Covalent drugs form covalent bonds with their targets and include some common and successful pharmaceuticals such as aspirin, penicillin, Neratinib, and Zafgen. The benefits of covalent drugs are starting to be recognized, including their high potencies, long residence times, and high specificities. Nevertheless, their modes of action are less well understood than those of non-covalent drugs. In collaboration with the Moitessier group, we use a combination of computation, calorimetry, and NMR to characterize interactions of covalent and non-covalent inhibitors with the cancer targets prolyloligopeptidase (POP) and fibroblast activation protein (FAP), in order to derive general structure-activity relationship principles for this important class of compounds.

A covalent inhibitor containing an aldehyde group forms a covalent bond with a serine residue in the active site of an enzyme. The enzyme (E) and inhibitor (I) must first form a non-covalent intermediate (E...I) before reaching the covalent complex(E-I)


De Cesco, S., Deslandes, S., Therrien, E., Levan, D., Cueto, M., Schmidt, R., Cantin, L.D., Mittermaier, A., Juillerat-Jeanneret, L., Moitessier, N.* (2012) Virtual screening and computational optimization for the discovery of covalent prolyl oligopeptidase inhibitors with activity in human cells. Journal of Medicinal Chemistry 55:6306-6315 read more

Guanine Quadruplexes

G-quadruplexes are 4-stranded DNA structures built around tetrads of guanine bases that are Hoogsteen hydrogen-bonded in a planar arrangement. G-quaruplex forming DNA sequences are found in telomeres and in the promoter regions of many oncogenes and thus represent promising targets for cancer therapeutics. Understanding their function is complicated by their high degree of structural polymorphism and internal dynamics. We use a combination of calorimetry and NMR spectroscopy to characterize the stabilities and internal dynamics of G-quadruplexes in order to better explain how they function.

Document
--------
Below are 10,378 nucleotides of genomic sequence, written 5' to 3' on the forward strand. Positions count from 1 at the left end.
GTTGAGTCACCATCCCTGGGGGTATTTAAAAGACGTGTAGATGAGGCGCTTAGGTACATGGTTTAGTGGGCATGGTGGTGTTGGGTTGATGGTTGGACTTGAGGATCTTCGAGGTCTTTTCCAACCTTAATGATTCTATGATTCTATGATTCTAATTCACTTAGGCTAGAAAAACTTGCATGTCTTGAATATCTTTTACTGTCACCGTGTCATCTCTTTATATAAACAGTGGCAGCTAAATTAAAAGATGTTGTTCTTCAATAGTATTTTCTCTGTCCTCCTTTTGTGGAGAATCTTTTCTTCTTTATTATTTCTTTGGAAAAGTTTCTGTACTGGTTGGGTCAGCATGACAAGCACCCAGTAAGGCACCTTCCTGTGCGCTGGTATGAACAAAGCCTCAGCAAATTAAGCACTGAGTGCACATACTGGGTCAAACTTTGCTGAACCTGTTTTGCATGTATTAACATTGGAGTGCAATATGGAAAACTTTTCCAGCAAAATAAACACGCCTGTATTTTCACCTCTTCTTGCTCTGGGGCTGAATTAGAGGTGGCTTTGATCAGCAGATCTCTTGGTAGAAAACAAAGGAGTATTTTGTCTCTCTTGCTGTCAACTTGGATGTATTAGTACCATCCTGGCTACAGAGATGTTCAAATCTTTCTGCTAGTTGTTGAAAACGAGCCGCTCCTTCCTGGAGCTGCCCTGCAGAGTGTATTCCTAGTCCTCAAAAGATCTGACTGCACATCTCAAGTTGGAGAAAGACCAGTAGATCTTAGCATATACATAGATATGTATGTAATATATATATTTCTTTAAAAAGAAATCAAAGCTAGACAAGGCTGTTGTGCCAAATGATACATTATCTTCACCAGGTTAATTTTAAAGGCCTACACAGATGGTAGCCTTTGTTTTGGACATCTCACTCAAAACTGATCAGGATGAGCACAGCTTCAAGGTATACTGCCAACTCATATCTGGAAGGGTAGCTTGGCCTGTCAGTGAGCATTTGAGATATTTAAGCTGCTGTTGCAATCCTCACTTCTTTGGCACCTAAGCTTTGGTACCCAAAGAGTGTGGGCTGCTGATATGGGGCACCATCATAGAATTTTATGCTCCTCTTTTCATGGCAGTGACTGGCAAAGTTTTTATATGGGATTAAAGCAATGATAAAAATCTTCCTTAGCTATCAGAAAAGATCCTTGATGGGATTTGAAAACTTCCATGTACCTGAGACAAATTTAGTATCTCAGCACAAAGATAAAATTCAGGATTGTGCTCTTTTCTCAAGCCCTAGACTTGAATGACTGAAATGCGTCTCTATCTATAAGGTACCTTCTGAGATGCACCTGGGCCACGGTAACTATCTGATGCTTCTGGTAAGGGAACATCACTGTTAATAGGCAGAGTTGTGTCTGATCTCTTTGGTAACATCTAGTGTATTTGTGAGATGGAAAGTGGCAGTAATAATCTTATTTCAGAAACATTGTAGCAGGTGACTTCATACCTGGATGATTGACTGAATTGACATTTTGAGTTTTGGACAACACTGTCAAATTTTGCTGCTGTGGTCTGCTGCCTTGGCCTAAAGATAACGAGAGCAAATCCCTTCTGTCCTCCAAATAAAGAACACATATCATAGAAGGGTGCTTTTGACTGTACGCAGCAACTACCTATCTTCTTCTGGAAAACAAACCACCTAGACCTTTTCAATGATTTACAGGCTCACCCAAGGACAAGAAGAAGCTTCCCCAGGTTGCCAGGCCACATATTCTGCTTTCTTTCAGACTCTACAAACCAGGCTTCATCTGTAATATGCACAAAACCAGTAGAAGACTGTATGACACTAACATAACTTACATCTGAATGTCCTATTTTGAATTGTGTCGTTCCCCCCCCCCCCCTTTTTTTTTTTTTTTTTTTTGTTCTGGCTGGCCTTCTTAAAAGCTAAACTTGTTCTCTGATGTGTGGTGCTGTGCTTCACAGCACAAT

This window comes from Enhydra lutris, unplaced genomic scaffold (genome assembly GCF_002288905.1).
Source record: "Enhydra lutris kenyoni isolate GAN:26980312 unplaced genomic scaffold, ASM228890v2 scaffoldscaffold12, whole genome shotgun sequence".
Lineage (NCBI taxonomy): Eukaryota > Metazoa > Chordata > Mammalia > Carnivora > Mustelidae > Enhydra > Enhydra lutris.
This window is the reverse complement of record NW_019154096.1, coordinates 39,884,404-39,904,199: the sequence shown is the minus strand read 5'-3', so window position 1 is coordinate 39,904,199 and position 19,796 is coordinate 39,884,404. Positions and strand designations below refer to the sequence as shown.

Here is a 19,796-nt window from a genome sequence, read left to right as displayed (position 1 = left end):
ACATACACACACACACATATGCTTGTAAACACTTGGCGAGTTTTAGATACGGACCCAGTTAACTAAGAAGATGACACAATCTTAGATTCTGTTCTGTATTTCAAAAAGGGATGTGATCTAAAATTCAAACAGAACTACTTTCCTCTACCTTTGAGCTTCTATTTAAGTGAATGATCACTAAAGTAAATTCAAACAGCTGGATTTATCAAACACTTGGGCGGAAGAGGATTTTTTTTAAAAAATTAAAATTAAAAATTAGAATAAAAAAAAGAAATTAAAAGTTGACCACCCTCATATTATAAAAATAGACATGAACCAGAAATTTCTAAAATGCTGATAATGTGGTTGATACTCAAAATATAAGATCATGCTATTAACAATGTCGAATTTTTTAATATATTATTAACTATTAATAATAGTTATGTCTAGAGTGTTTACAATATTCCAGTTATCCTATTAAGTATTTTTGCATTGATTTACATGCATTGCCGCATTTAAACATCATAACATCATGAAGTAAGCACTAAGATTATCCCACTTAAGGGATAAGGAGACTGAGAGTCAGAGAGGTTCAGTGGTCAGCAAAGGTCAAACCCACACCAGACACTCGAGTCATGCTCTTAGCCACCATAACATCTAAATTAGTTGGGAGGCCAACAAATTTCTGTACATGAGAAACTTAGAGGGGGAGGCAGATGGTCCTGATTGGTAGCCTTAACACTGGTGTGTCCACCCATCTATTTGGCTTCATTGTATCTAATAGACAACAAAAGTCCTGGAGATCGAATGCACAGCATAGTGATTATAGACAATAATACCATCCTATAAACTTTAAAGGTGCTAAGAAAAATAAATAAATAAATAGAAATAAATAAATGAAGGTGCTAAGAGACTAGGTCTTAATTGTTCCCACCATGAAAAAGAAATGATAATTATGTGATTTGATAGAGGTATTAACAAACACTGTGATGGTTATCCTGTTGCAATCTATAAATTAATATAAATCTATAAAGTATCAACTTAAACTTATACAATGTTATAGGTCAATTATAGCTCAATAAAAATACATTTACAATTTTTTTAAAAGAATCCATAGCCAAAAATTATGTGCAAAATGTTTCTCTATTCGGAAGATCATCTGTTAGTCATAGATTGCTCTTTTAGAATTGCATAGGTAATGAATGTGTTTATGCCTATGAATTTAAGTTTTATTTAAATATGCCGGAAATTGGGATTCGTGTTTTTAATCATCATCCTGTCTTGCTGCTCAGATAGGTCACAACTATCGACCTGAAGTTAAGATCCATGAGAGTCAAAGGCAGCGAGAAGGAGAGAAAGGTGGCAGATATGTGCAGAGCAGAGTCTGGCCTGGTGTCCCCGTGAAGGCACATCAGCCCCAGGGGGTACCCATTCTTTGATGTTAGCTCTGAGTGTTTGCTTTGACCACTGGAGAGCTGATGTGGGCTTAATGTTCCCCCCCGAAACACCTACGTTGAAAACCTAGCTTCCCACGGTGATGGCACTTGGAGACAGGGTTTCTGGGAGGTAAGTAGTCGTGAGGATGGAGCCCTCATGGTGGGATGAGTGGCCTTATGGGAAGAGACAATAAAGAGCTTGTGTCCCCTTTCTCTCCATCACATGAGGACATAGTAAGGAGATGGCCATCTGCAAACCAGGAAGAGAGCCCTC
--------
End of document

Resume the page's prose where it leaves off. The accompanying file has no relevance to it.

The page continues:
G-quadruplexes are composed of stacked G-tetrads (left) four guanine residues held together by Hoogsteen hydrogen bonds. They can adopt different topologies characterized by parallel and anti-parallel chains and edge and diagonal loops.

Kinetics By Isothermal Titration Calorimetry

In addition to providing thermodynamic information, isothermal titration calorimetry (ITC) can yield detailed information on reaction and binding kinetics on the seconds timescale. This aspect of the ITC instrument is only just starting to be explored, and promises to shed new light on biomacromolecular interactions and catalysis.


In order extract timescale information, the shapes of the individual ITC peaks are fitted to kinetic models (reproduced from JACS 2012, 134:559-565)


Gamma Tubulin

Microtubules are actively controlled polymers of alpha- and beta-tubulin that are crucial to many cellular processes including vesicle trafficking, nuclear positioning, and chromosome segregation during cell division. The protein gamma tubulin has recently been shown to function as a control centre for microtubule dynamics, yet how this is acheived is unknown. In collaboration with the Vogel lab (McGill Biology) we study the instrinsically disordered C-terminal region of gamma tubulin by NMR spectroscopy and MD simulation in order to better understand its key role in controlling microtubules.


X-ray crystal structure of human gamma tubulin highlighting the C-terminal region (left) and its location (blue) the end of a microtubule (figure adapted from Biology Notes


The Mittermaier lab